Tuesday, June 18, 2013

The Warmth of Other Suns by Isabel Wilkerson



And finally, my reflection on the book that I never wanted to end.

With the turn of each page, I wished there was one to replace it. The book was written to document the Great Migration, when approximately six million African Americans fled the South to live in other parts of the country. But it captures so much more than that.

I did not understand the enormity of this movement, until I read this statistic: Before the Great Migration only 10% of African Americans lived outside of the South. After the Great Migration, approximately 47% did. As the author so eloquently stated, “ It was the first big step the nations servant class ever took without asking.”

Thoroughly researched and impeccably pulled together, The Warmth of Other Suns contains more African American history than I learned in all of my K-12 years combined. While lost in this book, I came to admire, cheer for, and feel for the 3 individuals whose stories are beautifully woven into the overarching theme. With each of them sometimes joyfully and sometimes painfully reliving the details of their own decisions to make the migration, it was not possible for me to put this book down before knowing how their lives ultimately turned out.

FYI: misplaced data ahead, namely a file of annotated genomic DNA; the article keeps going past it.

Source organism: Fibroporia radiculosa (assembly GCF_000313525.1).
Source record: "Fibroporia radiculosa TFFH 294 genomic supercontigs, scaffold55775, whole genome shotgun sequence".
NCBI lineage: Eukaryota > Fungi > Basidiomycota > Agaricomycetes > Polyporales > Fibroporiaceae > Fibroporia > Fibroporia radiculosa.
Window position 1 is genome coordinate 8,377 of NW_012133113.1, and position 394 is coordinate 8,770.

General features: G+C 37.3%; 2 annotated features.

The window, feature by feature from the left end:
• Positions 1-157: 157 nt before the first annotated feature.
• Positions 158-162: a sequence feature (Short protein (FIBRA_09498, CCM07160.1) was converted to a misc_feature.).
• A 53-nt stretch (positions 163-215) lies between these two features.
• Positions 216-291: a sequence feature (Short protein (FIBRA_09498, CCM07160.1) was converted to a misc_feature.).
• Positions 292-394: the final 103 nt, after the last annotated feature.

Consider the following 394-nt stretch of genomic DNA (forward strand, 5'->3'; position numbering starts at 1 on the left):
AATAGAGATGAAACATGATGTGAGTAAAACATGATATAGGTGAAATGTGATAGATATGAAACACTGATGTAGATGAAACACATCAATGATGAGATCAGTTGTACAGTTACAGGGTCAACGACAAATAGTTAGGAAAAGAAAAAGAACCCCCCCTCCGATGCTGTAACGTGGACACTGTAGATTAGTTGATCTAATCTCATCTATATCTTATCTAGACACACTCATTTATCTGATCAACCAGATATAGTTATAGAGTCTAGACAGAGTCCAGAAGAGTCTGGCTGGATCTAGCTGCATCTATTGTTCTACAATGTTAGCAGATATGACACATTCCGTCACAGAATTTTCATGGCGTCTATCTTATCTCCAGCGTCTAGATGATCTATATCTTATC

This book highlights the efforts put forth to end the migration and the rude awakening once migrants learned that even after the journey, things would not be easy. Those making the trek by train were free to move between cars for colored passengers and non-colored passengers only after mid-trip, when the lines dividing the North and the South were crossed. Those driving, after determining they were too tired to drive any more, were forced to fall in line behind other cars along the side of the road to rest, because motels were not made available for them to sleep.

After reading that some individuals were brought to tears while recalling the details of their journey, my threshold for empathizing increased 1000 fold. Something about the expression, “Just get over it” no longer sits right with me. People do not harbor pain with memories for 50 years because they can just get over it.

Even if I read another 5000 books in my lifetime, when it’s all said and done, The Warmth of Other Suns will for sure make my list of the best books I've ever read.

Affiliate Links
The Warmth of Other Suns on Amazon